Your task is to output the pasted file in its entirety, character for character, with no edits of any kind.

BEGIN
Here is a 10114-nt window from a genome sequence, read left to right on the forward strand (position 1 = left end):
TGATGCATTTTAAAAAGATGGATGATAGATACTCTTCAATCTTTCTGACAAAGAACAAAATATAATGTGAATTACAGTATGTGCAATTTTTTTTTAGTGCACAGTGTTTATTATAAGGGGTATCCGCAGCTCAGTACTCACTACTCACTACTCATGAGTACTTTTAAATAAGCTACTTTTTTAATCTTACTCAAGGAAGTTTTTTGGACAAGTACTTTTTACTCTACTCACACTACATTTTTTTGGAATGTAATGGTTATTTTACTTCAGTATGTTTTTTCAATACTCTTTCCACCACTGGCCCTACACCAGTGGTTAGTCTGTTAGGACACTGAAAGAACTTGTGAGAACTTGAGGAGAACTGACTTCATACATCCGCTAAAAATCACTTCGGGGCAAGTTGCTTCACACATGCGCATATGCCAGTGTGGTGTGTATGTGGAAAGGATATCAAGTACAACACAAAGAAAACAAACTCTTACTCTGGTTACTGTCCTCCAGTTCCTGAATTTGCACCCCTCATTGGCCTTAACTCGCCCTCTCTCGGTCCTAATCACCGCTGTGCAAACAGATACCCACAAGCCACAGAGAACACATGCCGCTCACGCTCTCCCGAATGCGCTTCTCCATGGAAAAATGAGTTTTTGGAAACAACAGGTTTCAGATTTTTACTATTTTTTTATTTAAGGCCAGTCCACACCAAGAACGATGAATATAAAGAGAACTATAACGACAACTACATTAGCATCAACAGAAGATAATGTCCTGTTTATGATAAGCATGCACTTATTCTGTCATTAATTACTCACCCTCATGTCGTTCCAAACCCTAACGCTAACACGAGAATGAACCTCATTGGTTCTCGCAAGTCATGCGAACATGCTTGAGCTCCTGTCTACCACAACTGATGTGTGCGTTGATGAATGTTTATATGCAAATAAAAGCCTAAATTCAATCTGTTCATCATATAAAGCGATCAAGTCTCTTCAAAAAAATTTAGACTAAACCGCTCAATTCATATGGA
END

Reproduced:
Here is a 10114-nt window from a genome sequence, read left to right on the forward strand (position 1 = left end):
TGATGCATTTTAAAAAGATGGATGATAGATACTCTTCAATCTTTCTGACAAAGAACAAAATATAATGTGAATTACAGTATGTGCAATTTTTTTTTAGTGCACAGTGTTTATTATAAGGGGTATCCGCAGCTCAGTACTCACTACTCACTACTCATGAGTACTTTTAAATAAGCTACTTTTTTAATCTTACTCAAGGAAGTTTTTTGGACAAGTACTTTTTACTCTACTCACACTACATTTTTTTGGAATGTAATGGTTATTTTACTTCAGTATGTTTTTTCAATACTCTTTCCACCACTGGCCCTACACCAGTGGTTAGTCTGTTAGGACACTGAAAGAACTTGTGAGAACTTGAGGAGAACTGACTTCATACATCCGCTAAAAATCACTTCGGGGCAAGTTGCTTCACACATGCGCATATGCCAGTGTGGTGTGTATGTGGAAAGGATATCAAGTACAACACAAAGAAAACAAACTCTTACTCTGGTTACTGTCCTCCAGTTCCTGAATTTGCACCCCTCATTGGCCTTAACTCGCCCTCTCTCGGTCCTAATCACCGCTGTGCAAACAGATACCCACAAGCCACAGAGAACACATGCCGCTCACGCTCTCCCGAATGCGCTTCTCCATGGAAAAATGAGTTTTTGGAAACAACAGGTTTCAGATTTTTACTATTTTTTTATTTAAGGCCAGTCCACACCAAGAACGATGAATATAAAGAGAACTATAACGACAACTACATTAGCATCAACAGAAGATAATGTCCTGTTTATGATAAGCATGCACTTATTCTGTCATTAATTACTCACCCTCATGTCGTTCCAAACCCTAACGCTAACACGAGAATGAACCTCATTGGTTCTCGCAAGTCATGCGAACATGCTTGAGCTCCTGTCTACCACAACTGATGTGTGCGTTGATGAATGTTTATATGCAAATAAAAGCCTAAATTCAATCTGTTCATCATATAAAGCGATCAAGTCTCTTCAAAAAAATTTAGACTAAACCGCTCAATTCATATGGA